Hydraulic systems a generation ago featured valves that were either threaded for pipe and tube mount, or used a flat gasket interface for sub-plate mounting. These systems were bulky, leaky, heavy, and downright messy. Over the last 20 years, however, many line-mounted components have given way to hydraulic integrated circuits (HICs) using cartridge valves mounted in manifolds. Cartridge valves are installed into a hole on a hydraulic manifold (typically a cube-shaped block of aluminum, steel, or cast iron), which contains internal passages to create all connections between the valves and work ports. Some cartridge valves have threaded bodies that screw into the manifold, while others slip into cavities and are held in place by a cover that is bolted down.

In terms of design, the modular capacity of cartridge valves sets them apart from other valves. For example, a single line-mounted D08 directional valve may be used to control a cylinder, while a hydraulic integrated circuit (HIC) employs four or five cartridge valves for the same job. Thus, each cartridge can be optimized for each of the functional aspects of the large single directional valve, such as asymmetrical cylinder flow, pressure intensification, decompression, soft shifting, etc. By making the cylinder’s cap end cartridges larger than the rod end cartridges (and changing other functions in a likewise manner), cartridge valves circuits can be significantly more energy efficient.

Cartridge valves provide circuit designers with a wide range of controllable flows. Slip-in cartridges offer high efficiency for flows ranging from 80 to 1600 gpm, and screw-in cartridges from 1 to 200 gpm. Therefore, not only do HICs increase power and control density, but they minimize volume and footprint.

Slip into slip-Ins

Slip-in cartridges are usually the best choice in industrial (stationary) systems, particularly when prerequisites include high flows, high pressures, and high duty cycles. Most slip-in cartridges fall into the two-port poppet-valve category, and they are either fully open or fully closed. These are sometimes referred to as logic valves because of their either-or functionality.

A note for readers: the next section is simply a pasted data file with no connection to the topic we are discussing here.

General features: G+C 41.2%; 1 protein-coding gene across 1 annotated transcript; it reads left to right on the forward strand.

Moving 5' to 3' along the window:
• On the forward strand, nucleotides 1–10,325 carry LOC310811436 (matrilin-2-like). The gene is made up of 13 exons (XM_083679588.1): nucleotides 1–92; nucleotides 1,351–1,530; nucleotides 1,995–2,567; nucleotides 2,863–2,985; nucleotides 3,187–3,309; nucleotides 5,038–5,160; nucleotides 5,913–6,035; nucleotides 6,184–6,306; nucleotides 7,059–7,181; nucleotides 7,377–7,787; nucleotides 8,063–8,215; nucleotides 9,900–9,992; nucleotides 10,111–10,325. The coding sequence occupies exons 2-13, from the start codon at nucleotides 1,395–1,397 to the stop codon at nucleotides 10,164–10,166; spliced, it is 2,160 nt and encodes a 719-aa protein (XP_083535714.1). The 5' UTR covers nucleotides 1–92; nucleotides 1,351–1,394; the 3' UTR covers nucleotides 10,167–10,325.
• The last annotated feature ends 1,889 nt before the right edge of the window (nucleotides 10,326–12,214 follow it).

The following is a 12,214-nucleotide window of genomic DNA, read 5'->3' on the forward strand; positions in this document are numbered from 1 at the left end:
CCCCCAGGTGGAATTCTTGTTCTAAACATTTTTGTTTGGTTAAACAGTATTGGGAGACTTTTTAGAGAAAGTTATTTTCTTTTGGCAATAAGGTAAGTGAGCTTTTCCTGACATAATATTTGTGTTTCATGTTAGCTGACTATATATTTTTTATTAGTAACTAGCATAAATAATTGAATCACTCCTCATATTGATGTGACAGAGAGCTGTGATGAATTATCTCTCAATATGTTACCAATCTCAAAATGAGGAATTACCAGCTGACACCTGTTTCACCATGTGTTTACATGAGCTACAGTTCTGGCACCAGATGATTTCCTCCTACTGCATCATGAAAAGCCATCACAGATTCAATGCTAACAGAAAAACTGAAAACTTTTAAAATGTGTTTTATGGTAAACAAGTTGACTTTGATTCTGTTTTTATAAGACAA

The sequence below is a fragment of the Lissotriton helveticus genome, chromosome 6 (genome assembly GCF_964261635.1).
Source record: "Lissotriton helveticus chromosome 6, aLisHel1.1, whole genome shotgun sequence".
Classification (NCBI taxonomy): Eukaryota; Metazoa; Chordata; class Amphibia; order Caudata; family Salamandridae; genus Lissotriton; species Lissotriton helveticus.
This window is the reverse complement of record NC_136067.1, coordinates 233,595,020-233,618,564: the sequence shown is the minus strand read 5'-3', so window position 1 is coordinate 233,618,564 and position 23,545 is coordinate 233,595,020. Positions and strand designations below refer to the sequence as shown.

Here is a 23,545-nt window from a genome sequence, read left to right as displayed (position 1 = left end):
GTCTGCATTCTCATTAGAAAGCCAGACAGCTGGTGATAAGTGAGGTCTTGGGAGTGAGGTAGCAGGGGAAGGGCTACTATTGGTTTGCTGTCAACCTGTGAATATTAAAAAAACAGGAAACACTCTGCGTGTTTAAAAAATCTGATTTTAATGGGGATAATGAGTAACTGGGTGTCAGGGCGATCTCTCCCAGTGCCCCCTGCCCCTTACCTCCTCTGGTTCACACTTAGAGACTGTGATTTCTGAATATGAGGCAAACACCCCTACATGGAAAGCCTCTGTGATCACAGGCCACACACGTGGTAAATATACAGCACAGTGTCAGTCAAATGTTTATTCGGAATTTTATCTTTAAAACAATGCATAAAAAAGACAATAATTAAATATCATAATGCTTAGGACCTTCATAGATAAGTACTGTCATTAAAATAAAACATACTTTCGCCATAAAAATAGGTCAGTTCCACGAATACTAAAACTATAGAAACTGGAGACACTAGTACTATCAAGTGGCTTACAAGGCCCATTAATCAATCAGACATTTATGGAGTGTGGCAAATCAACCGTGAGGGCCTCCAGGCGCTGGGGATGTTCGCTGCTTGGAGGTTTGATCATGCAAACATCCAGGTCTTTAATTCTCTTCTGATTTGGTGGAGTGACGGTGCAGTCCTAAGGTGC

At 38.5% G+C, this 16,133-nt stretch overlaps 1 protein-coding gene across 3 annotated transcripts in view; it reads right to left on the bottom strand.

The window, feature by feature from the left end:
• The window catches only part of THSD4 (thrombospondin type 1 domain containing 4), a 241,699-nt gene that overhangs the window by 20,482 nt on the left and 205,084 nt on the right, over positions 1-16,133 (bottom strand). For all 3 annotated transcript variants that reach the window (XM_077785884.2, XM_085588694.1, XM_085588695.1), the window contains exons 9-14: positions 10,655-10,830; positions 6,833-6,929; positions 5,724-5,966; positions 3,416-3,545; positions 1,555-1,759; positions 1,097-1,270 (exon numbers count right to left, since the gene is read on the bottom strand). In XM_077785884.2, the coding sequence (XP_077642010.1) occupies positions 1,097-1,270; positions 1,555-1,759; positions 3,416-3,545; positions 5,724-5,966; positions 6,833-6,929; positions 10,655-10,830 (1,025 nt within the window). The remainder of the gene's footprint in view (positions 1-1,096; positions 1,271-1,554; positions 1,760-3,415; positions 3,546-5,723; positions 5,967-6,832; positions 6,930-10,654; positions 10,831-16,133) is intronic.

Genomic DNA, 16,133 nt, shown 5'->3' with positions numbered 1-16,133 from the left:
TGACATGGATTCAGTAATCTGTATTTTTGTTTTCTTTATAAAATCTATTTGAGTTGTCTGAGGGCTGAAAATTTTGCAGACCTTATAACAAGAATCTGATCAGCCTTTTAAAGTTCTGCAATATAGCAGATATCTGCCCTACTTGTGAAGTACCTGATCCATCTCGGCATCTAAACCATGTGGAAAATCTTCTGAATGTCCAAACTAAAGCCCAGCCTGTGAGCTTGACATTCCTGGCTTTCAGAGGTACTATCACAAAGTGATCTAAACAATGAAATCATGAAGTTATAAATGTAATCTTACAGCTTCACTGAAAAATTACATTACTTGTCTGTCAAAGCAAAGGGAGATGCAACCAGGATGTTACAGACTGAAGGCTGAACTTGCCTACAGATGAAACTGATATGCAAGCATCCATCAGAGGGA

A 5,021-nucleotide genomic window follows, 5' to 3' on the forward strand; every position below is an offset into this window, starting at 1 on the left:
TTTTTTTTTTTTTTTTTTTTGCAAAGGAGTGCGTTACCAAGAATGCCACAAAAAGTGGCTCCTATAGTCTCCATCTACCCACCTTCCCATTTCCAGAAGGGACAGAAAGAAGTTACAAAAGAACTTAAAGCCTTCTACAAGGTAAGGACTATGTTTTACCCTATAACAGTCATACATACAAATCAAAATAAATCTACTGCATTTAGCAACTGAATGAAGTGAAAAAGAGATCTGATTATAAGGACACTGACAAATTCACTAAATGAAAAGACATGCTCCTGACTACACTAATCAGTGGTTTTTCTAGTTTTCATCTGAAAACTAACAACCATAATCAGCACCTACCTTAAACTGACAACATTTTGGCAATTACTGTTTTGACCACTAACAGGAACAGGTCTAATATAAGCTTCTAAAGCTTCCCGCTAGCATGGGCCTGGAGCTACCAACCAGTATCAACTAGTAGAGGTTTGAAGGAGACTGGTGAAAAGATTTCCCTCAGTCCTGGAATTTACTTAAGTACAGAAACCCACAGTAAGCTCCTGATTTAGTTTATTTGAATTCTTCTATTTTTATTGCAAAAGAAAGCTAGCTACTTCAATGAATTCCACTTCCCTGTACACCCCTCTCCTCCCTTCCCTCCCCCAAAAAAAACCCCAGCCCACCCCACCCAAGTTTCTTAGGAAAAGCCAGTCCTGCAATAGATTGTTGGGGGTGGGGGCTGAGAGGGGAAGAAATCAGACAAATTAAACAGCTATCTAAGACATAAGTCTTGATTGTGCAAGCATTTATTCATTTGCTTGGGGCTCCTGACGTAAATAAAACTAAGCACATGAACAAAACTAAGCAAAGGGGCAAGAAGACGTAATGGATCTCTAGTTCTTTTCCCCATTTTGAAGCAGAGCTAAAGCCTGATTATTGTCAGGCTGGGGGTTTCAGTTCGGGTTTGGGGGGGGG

All slip-in cartridge valves are pilot operated, meaning that a small amount of pressurized hydraulic fluid is used to shift the valve open or closed. The trick to designing slip-in cartridge circuits is to understand the importance of pilot pressures within the circuit, be able to read and comprehend pilot circuitry, and ensure pilot pressure is always present.

It’s also crucial to understand how orifices control the rates of opening and closing slip-in cartridge valves. Generally, at the circuit-design stage, default orifices that come with covers would be a good place to start. The ability to tune circuits for fast response and low shock by changing the size of control and damping orifices in the covers comes with experience

A slip-in cartridge poppet is normally open, normally closed, and can provide modulated control. Unlike valve spools, poppet valves provide a leak-tight seal when closed. Cartridges that shift from open to closed are directional cartridges, because they either allow flow between ports A to B, or block it. A set of four two-port cartridges can replicate the four-way P-A, P-B, A-T, and B-T functions of a directional valve.